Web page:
The most severe flaw affects the Safari browser, which could be targeted by attackers to execute code on a system or cause the browser to crash.
The other flaws were found in several OS X features. An attacker could, for instance, use a specially crafted Tiff image file to cause an image viewer or editor to crash. Similar issues affect the .bmp and .gif image file formats.
An error in the way that OS X handles archives such as Zip files creates an opportunity for attackers to crash applications or to execute arbitrary code.
The researcher gave one of the flaws a severity rating of 'high' and rated the remaining six 'medium'.
Security organisations Secunia and the Sans Internet Storm Centre claimed that the vulnerabilities are "highly critical" because they allow attackers to execute code on a system or can cause a denial of service attack.
"There seem to be some problems with the claimed 'solid as a rock' Unix operating system," Ferris wrote on his website when he announced the vulnerability disclosure earlier this month.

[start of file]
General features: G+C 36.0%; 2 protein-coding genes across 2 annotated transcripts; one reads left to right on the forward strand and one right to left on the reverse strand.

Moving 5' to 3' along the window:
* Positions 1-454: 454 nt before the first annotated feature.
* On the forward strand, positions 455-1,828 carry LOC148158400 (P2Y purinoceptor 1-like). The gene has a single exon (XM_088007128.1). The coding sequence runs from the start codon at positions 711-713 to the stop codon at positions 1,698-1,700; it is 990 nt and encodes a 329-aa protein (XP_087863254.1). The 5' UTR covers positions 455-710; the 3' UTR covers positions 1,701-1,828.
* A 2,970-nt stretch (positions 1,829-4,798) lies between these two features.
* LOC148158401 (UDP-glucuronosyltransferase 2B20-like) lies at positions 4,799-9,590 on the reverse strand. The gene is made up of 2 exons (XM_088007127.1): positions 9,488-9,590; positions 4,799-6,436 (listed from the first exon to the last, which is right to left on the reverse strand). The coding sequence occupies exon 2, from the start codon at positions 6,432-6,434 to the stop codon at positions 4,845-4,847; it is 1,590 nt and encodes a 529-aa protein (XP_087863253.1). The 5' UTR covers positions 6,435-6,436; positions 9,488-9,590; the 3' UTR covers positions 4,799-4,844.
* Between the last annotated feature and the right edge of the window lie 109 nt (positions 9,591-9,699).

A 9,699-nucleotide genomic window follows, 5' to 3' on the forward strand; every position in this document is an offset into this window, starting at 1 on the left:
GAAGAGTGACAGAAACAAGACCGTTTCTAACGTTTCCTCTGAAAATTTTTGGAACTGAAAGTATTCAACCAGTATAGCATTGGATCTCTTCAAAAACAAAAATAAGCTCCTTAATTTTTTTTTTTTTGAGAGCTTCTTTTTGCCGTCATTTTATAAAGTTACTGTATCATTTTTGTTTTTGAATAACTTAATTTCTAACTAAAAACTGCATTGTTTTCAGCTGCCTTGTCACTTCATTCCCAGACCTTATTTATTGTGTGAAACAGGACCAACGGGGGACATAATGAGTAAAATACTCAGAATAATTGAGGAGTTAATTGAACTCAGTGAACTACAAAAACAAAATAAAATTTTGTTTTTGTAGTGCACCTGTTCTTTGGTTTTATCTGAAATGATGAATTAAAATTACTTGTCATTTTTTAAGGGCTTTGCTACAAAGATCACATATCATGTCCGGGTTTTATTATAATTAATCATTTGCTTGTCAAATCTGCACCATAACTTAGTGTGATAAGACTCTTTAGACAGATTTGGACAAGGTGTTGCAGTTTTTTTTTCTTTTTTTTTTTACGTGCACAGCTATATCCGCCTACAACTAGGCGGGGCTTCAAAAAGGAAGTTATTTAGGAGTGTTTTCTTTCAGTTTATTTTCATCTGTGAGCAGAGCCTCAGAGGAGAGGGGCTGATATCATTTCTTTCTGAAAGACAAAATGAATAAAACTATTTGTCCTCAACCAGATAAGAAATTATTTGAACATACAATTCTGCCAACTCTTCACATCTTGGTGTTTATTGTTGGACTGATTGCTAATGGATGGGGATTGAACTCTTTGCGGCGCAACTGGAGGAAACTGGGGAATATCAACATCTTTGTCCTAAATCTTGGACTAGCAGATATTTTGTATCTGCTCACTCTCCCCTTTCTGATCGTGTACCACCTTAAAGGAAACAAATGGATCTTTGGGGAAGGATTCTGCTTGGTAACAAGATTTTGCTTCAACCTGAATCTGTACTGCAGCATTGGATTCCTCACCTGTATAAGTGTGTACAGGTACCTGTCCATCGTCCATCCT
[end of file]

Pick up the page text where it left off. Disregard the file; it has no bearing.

"Getting Safari to crash in many different spots is trivial, whereas Firefox is very tough."
Apple uses the 'Solid as a rock' slogan on its website to describe OS X's security record.
The application has suffered only a few isolated virus attacks which have failed to cause any harm, but some experts have warned that the software will become a more attractive target as it gains market share.
Ferris said that he reported the vulnerabilities to Apple at the beginning of the year and claimed that they will be fixed in the next security release.
A spokesman for Apple said that he was aware of Ferris's report, but was unable to comment on the vulnerabilities.
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